man's relation to the sabbath. Man was not created for the sabbath, but

to rule the earth.



12 "De tijdsindeeling is een projectie, gebezigd niet om ons het scheppings-

verhaal in zijn natuurhistorisch verloop to teekenen maar om evenals elders


THE DAYS OF GENESIS 5

expressions from the full and rich daily life of his people, for

the Holy Spirit always speaks the words of God in human

language. Why then, we may ask, are the six days mentioned?

The answer, according to Noordtzij, is that they are only

mentioned to prepare us for the seventh day.

In reply to this interpretation, the late Professor G. C.

Aalders of the Free University of Amsterdam had some cogent

remarks to make. Desirous as he was of being completely fair

to Noordtzij, Aalders nevertheless declared that he was com-

pelled to understand Noordtzij as holding that as far as the

days of Genesis are concerned, there was no reality with re-

spect to the divine creative activity.13 Aalders then adduced

two considerations which must guide every serious interpreter

of the first chapter of Genesis. (1) In the text of Genesis

itself, he affirmed, there is not a single allusion to suggest

that the days are to be regarded as a form or mere manner of

representation and hence of no significance for the essential

knowledge of the divine creative activity. (2) In Exodus

20:11 the activity of God is presented to man as a pattern,

and this fact presupposes that there was a reality in the

activity of God which man is to follow. How could man be

held accountable for working six days if God himself had not

actually worked for six days?14 To the best of the present

writer's knowledge no one has ever answered these two con-

siderations of Aalders.

in de H.S. ons de heerlijkheid der schepselen to teekenen in het licht van

het groote heilsdoel Gods" (op. cit., p. 80).



13 "Wij kunnen dit niet anders verstaan dat ook naar het oordeel van

Noordtzij aan de „dagen" geen realiteit in betrekking tot de Goddelijke

scheppingswerkzaamheid toekomt" (G. Ch. Aalders: De Goddelijke Open-

baring in de eerste drie Hoofdstukken van Genesis, Kampen, 1932, p. 233).

14 "1°, dat de tekst van Gen. 1 zelf geen enkele aanvijzing bevat, dat de

dagen slechts als een vorm of voorstellingswijze zouden bedoeld zijn en

derhalve voor de wezenlijke kennis van de Goddelijke scheppingswerkzaam-

heid geen waarde zouden hebben: en 2° dat in Ex. 20:11 het doen Gods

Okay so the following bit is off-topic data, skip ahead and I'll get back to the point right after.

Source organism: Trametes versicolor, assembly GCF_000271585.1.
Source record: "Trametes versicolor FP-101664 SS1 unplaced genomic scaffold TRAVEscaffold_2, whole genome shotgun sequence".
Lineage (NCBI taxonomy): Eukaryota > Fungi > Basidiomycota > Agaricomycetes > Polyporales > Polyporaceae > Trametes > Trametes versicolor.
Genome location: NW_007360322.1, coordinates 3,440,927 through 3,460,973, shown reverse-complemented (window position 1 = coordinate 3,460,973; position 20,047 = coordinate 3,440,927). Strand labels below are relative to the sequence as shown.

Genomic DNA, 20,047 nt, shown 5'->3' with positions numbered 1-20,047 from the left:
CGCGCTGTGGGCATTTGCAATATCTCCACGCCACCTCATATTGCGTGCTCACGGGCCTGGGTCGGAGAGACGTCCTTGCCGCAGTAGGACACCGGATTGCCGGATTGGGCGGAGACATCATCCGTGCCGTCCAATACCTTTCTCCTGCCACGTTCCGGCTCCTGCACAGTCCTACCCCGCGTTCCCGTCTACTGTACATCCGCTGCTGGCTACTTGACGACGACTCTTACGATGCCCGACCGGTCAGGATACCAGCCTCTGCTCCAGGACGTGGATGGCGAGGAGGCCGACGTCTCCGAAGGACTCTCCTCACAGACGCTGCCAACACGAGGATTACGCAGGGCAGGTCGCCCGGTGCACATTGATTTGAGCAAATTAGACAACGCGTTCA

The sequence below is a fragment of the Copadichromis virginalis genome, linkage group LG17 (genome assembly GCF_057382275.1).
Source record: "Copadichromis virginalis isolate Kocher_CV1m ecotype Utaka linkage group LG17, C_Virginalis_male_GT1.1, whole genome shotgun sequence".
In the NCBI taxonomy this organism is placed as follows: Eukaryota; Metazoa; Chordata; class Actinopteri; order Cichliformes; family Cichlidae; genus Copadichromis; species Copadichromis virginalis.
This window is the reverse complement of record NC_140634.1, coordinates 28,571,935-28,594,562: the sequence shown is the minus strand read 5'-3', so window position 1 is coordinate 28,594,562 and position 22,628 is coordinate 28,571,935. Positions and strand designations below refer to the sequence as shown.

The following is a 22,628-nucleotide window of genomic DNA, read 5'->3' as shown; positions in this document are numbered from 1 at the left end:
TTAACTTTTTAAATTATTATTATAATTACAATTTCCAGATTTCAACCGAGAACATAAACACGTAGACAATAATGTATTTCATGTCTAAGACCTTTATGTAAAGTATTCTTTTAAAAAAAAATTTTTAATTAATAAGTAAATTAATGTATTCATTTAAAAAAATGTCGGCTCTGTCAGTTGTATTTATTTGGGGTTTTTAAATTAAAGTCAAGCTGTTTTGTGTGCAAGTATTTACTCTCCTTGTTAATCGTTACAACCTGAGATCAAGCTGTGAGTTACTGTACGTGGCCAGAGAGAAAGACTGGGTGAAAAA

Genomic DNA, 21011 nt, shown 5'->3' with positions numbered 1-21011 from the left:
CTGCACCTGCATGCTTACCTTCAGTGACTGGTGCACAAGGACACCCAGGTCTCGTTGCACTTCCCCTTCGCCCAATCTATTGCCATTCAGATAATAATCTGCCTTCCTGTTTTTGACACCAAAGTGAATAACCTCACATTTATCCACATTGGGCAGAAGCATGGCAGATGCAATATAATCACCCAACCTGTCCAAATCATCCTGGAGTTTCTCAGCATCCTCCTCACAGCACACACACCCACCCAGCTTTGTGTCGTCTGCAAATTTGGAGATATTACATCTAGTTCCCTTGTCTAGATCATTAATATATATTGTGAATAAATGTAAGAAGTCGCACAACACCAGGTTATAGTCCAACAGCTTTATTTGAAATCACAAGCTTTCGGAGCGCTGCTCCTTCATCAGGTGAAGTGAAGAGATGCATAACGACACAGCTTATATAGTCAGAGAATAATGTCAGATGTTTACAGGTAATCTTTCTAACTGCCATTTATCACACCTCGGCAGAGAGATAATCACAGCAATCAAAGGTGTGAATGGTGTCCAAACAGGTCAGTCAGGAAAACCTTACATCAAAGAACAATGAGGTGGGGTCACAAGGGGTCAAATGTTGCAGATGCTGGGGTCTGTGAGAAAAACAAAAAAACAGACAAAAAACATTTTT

aan den mensch tot voorbeeld wordt gesteld; en dit veronderstelt zeer

zeker, dat in dat doen Gods een realiteit is geweest, welke door den mensch

hun worden nagevolgd. Hoe zou den mensch kunnen worden voorgehouden

dat hij na zes dagen arbeiden op den zevenden dag moet rusten, omdat

God in zes dagen alle dingen geschapen heeft en rustte op den zevenden

dag, indien aan die zes scheppingsdagen in het Goddelijk scheppingswerk

geen enkele realiteit beantwoordde?" (op. cit., p. 232).
6 WESTMINSTER THEOLOGICAL JOURNAL
II. Preliminary Remarks About Genesis One

Before we attempt to evaluate the arguments employed in

defense of a non-chronological view of the days of Genesis

one, it is necessary to delineate briefly what we believe to

be the nature of the Bible's first chapter. We may begin by

asking whether Genesis one is a special revelation from God

in the sense that it is a communication of information to

man from God concerning the subjects of which it treats.

This question has been answered in the negative by John L.

McKenzie, S.J. in a recent article. "It is not a tenable view

that God in revealing Himself also revealed directly and in

detail the truth about such things as creation and the fall of

man; the very presence of so many mythical elements in their

traditions is enough to eliminate such a view".15 If, however,

this view of special revelation cannot be held, what alternative

does Professor McKenzie offer? The alternative, it would

seem, is to look upon Genesis one as in reality a human

composition, although McKenzie does not use just these terms.

According to him Genesis one is a retreatment of a known

myth, in which the writer has radically excised the mythical

elements and has "written an explicit polemic against the

creation myth". The polytheism, theogony, theomachy and

the "creative combat" are removed so that now the act of

creation is "achieved in entire tranquility".16

What then are we to call the first chapter of Genesis after

these various pagan elements have been excised? It is not

history for "it is impossible to suppose that he (i. e., the

Hebrew) had historical knowledge of either of these events"

(i. e., either of the creation or the deluge).17 Nor can Genesis

one really be called a theological reconstruction or interpreta-

tion.18 What then is this first chapter of Genesis? Actually

15 John L. McKenzie, S.J.: "Myth and the Old Testament", in The

Catholic Biblical Quarterly, Vol. XXI, July 1959, p. 281.

16 Op. cit., p. 277. This position is widely held; cf. Young, "'The Interpre-

tation of Genesis 1:2", Westminster Theological Journal, Vol. XXIII,

May 1961, pp. 151-178, where references to relevant literature will be

found.


17 Op. cit., p. 278.

18 But cf. Gerhard von Rad: Das erste Buch Mose, Genesis Kapitel 1-25,

18, 1953, p. 36, "es (i. e., the creation account) ist Lehre, die in langsamsten,